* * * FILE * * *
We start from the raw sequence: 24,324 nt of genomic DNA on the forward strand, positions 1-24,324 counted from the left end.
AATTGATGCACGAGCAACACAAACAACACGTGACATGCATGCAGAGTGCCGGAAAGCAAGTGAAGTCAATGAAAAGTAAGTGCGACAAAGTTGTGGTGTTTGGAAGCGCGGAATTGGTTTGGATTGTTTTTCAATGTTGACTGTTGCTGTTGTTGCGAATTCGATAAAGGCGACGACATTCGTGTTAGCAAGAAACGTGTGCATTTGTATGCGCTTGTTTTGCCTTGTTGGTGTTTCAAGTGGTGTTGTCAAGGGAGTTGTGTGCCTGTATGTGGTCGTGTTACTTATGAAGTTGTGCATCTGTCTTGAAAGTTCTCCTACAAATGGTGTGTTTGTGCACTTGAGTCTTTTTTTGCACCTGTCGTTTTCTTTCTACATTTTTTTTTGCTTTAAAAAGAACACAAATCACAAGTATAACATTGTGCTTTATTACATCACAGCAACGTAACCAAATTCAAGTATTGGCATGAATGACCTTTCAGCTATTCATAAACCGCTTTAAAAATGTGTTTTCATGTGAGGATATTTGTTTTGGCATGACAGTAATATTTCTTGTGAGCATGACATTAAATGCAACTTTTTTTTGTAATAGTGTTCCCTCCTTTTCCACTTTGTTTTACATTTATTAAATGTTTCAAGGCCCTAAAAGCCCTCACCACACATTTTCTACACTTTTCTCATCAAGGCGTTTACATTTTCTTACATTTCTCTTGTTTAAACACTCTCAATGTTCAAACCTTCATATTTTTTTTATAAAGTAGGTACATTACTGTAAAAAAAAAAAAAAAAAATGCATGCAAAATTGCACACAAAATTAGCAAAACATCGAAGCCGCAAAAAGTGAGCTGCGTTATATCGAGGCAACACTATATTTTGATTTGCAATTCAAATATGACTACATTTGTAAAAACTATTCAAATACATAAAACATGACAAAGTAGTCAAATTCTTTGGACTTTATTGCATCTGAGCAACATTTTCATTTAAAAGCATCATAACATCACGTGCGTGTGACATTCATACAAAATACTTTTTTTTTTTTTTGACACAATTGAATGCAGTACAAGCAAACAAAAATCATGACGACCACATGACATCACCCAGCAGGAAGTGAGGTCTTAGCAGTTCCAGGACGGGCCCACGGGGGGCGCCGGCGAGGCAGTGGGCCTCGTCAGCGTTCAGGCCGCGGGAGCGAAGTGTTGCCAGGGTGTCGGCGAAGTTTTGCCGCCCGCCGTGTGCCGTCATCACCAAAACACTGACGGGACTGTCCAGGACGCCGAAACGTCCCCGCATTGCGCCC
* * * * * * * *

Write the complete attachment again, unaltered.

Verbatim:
We start from the raw sequence: 24,324 nt of genomic DNA on the forward strand, positions 1-24,324 counted from the left end.
AATTGATGCACGAGCAACACAAACAACACGTGACATGCATGCAGAGTGCCGGAAAGCAAGTGAAGTCAATGAAAAGTAAGTGCGACAAAGTTGTGGTGTTTGGAAGCGCGGAATTGGTTTGGATTGTTTTTCAATGTTGACTGTTGCTGTTGTTGCGAATTCGATAAAGGCGACGACATTCGTGTTAGCAAGAAACGTGTGCATTTGTATGCGCTTGTTTTGCCTTGTTGGTGTTTCAAGTGGTGTTGTCAAGGGAGTTGTGTGCCTGTATGTGGTCGTGTTACTTATGAAGTTGTGCATCTGTCTTGAAAGTTCTCCTACAAATGGTGTGTTTGTGCACTTGAGTCTTTTTTTGCACCTGTCGTTTTCTTTCTACATTTTTTTTTGCTTTAAAAAGAACACAAATCACAAGTATAACATTGTGCTTTATTACATCACAGCAACGTAACCAAATTCAAGTATTGGCATGAATGACCTTTCAGCTATTCATAAACCGCTTTAAAAATGTGTTTTCATGTGAGGATATTTGTTTTGGCATGACAGTAATATTTCTTGTGAGCATGACATTAAATGCAACTTTTTTTTGTAATAGTGTTCCCTCCTTTTCCACTTTGTTTTACATTTATTAAATGTTTCAAGGCCCTAAAAGCCCTCACCACACATTTTCTACACTTTTCTCATCAAGGCGTTTACATTTTCTTACATTTCTCTTGTTTAAACACTCTCAATGTTCAAACCTTCATATTTTTTTTATAAAGTAGGTACATTACTGTAAAAAAAAAAAAAAAAAATGCATGCAAAATTGCACACAAAATTAGCAAAACATCGAAGCCGCAAAAAGTGAGCTGCGTTATATCGAGGCAACACTATATTTTGATTTGCAATTCAAATATGACTACATTTGTAAAAACTATTCAAATACATAAAACATGACAAAGTAGTCAAATTCTTTGGACTTTATTGCATCTGAGCAACATTTTCATTTAAAAGCATCATAACATCACGTGCGTGTGACATTCATACAAAATACTTTTTTTTTTTTTTGACACAATTGAATGCAGTACAAGCAAACAAAAATCATGACGACCACATGACATCACCCAGCAGGAAGTGAGGTCTTAGCAGTTCCAGGACGGGCCCACGGGGGGCGCCGGCGAGGCAGTGGGCCTCGTCAGCGTTCAGGCCGCGGGAGCGAAGTGTTGCCAGGGTGTCGGCGAAGTTTTGCCGCCCGCCGTGTGCCGTCATCACCAAAACACTGACGGGACTGTCCAGGACGCCGAAACGTCCCCGCATTGCGCCC